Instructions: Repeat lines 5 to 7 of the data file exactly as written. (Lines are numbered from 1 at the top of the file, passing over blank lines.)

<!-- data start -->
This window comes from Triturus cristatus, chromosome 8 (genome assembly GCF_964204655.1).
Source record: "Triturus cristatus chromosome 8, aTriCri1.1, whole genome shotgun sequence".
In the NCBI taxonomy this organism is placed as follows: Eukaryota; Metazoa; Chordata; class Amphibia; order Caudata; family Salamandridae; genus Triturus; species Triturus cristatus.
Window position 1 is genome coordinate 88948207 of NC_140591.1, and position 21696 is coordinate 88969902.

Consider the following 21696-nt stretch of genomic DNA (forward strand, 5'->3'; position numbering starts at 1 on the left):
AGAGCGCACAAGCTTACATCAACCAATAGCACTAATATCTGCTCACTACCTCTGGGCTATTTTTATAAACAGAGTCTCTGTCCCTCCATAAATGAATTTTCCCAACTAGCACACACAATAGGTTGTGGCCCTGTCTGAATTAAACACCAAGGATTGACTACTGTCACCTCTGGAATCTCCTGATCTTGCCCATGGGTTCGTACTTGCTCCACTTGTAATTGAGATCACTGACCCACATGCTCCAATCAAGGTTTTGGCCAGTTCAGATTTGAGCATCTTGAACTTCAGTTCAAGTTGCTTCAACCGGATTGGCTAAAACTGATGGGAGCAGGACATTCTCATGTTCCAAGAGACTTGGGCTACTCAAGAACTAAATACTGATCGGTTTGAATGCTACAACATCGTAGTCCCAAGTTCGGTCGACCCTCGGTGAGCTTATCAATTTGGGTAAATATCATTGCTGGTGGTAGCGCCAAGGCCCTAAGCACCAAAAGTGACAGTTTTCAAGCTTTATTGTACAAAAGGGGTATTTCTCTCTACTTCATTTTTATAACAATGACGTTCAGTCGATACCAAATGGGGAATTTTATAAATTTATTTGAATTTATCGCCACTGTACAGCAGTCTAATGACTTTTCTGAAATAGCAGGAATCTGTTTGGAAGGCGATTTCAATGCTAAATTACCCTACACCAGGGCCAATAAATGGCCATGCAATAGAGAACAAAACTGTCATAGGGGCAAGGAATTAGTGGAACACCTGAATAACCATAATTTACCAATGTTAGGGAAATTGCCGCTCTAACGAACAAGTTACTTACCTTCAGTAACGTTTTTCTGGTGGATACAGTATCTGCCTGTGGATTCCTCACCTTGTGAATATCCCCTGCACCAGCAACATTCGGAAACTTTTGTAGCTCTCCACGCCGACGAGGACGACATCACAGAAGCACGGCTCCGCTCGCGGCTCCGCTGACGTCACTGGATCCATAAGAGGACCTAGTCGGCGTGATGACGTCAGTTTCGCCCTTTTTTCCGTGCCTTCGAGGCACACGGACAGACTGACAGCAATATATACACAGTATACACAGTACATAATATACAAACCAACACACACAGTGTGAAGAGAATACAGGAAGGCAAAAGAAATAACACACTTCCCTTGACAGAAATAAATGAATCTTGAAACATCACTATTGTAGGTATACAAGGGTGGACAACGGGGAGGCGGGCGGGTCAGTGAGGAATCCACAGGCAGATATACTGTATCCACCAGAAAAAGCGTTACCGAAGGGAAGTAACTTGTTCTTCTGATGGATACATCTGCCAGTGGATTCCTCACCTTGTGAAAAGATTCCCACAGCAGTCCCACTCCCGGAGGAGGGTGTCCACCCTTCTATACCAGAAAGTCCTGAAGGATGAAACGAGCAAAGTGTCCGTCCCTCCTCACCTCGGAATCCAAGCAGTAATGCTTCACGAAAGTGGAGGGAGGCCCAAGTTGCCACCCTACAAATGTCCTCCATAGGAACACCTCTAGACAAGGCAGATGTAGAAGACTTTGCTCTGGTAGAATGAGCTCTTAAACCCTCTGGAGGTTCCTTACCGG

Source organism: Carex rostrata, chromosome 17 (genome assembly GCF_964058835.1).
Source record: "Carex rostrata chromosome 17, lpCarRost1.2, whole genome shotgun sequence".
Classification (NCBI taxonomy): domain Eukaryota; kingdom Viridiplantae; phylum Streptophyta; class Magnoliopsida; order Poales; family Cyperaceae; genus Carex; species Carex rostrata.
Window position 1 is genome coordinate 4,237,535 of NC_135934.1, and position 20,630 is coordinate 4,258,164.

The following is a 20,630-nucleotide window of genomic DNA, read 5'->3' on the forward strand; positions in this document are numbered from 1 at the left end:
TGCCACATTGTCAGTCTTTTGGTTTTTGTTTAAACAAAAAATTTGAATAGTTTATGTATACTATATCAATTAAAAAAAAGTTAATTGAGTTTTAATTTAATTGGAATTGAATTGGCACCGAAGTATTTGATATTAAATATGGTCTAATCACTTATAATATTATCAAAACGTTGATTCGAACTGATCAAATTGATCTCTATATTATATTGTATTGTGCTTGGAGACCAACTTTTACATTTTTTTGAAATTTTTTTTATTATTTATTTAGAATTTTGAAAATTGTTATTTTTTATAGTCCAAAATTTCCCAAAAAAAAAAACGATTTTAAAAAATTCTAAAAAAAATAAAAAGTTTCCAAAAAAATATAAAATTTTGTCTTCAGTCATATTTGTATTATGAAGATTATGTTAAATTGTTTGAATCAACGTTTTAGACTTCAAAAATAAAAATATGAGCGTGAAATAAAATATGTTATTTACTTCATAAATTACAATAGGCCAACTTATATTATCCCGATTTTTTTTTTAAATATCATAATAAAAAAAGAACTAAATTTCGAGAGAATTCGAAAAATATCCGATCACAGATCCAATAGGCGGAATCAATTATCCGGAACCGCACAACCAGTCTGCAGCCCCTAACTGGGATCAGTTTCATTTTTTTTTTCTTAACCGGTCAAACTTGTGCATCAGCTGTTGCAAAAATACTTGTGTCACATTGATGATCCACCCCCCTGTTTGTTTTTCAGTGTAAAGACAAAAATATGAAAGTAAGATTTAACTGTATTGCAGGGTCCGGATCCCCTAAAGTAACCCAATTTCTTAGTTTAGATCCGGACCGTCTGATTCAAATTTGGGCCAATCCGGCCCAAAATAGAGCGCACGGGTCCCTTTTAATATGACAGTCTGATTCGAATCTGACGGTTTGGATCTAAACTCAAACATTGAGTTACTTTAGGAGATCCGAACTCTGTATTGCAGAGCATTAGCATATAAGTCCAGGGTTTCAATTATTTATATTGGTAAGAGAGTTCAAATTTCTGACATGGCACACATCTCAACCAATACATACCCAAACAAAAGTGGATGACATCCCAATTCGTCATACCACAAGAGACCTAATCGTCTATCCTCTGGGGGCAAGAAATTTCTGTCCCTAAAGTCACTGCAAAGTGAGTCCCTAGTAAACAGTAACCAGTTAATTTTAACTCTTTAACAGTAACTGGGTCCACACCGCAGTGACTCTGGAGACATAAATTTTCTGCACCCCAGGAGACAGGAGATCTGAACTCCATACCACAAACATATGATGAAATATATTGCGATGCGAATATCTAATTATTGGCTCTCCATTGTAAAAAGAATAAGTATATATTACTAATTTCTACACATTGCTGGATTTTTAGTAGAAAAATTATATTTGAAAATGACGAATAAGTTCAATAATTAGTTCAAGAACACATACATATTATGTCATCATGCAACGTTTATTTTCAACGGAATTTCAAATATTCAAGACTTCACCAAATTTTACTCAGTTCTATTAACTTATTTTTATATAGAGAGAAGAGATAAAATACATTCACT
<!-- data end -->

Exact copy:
Consider the following 21696-nt stretch of genomic DNA (forward strand, 5'->3'; position numbering starts at 1 on the left):
AGAGCGCACAAGCTTACATCAACCAATAGCACTAATATCTGCTCACTACCTCTGGGCTATTTTTATAAACAGAGTCTCTGTCCCTCCATAAATGAATTTTCCCAACTAGCACACACAATAGGTTGTGGCCCTGTCTGAATTAAACACCAAGGATTGACTACTGTCACCTCTGGAATCTCCTGATCTTGCCCATGGGTTCGTACTTGCTCCACTTGTAATTGAGATCACTGACCCACATGCTCCAATCAAGGTTTTGGCCAGTTCAGATTTGAGCATCTTGAACTTCAGTTCAAGTTGCTTCAACCGGATTGGCTAAAACTGATGGGAGCAGGACATTCTCATGTTCCAAGAGACTTGGGCTACTCAAGAACTAAATACTGATCGGTTTGAATGCTACAACATCGTAGTCCCAAGTTCGGTCGACCCTCGGTGAGCTTATCAATTTGGGTAAATATCATTGCTGGTGGTAGCGCCAAGGCCCTAAGCACCAAAAGTGACAGTTTTCAAGCTTTATTGTACAAAAGGGGTATTTCTCTCTACTTCATTTTTATAACAATGACGTTCAGTCGATACCAAATGGGGAATTTTATAAATTTATTTGAATTTATCGCCACTGTACAGCAGTCTAATGACTTTTCTGAAATAGCAGGAATCTGTTTGGAAGGCGATTTCAATGCTAAATTACCCTACACCAGGGCCAATAAATGGCCATGCAATAGAGAACAAAACTGTCATAGGGGCAAGGAATTAGTGGAACACCTGAATAACCATAATTTACCAATGTTAGGGAAATTGCCGCTCTAACGAACAAGTTACTTACCTTCAGTAACGTTTTTCTGGTGGATACAGTATCTGCCTGTGGATTCCTCACCTTGTGAATATCCCCTGCACCAGCAACATTCGGAAACTTTTGTAGCTCTCCACGCCGACGAGGACGACATCACAGAAGCACGGCTCCGCTCGCGGCTCCGCTGACGTCACTGGATCCATAAGAGGACCTAGTCGGCGTGATGACGTCAGTTTCGCCCTTTTTTCCGTGCCTTCGAGGCACACGGACAGACTGACAGCAATATATACACAGTATACACAGTACATAATATACAAACCAACACACACAGTGTGAAGAGAATACAGGAAGGCAAAAGAAATAACACACTTCCCTTGACAGAAATAAATGAATCTTGAAACATCACTATTGTAGGTATACAAGGGTGGACAACGGGGAGGCGGGCGGGTCAGTGAGGAATCCACAGGCAGATATACTGTATCCACCAGAAAAAGCGTTACCGAAGGGAAGTAACTTGTTCTTCTGATGGATACATCTGCCAGTGGATTCCTCACCTTGTGAAAAGATTCCCACAGCAGTCCCACTCCCGGAGGAGGGTGTCCACCCTTCTATACCAGAAAGTCCTGAAGGATGAAACGAGCAAAGTGTCCGTCCCTCCTCACCTCGGAATCCAAGCAGTAATGCTTCACGAAAGTGGAGGGAGGCCCAAGTTGCCACCCTACAAATGTCCTCCATAGGAACACCTCTAGACAAGGCAGATGTAGAAGACTTTGCTCTGGTAGAATGAGCTCTTAAACCCTCTGGAGGTTCCTTACCGG

Source organism: Carex rostrata, chromosome 17 (genome assembly GCF_964058835.1).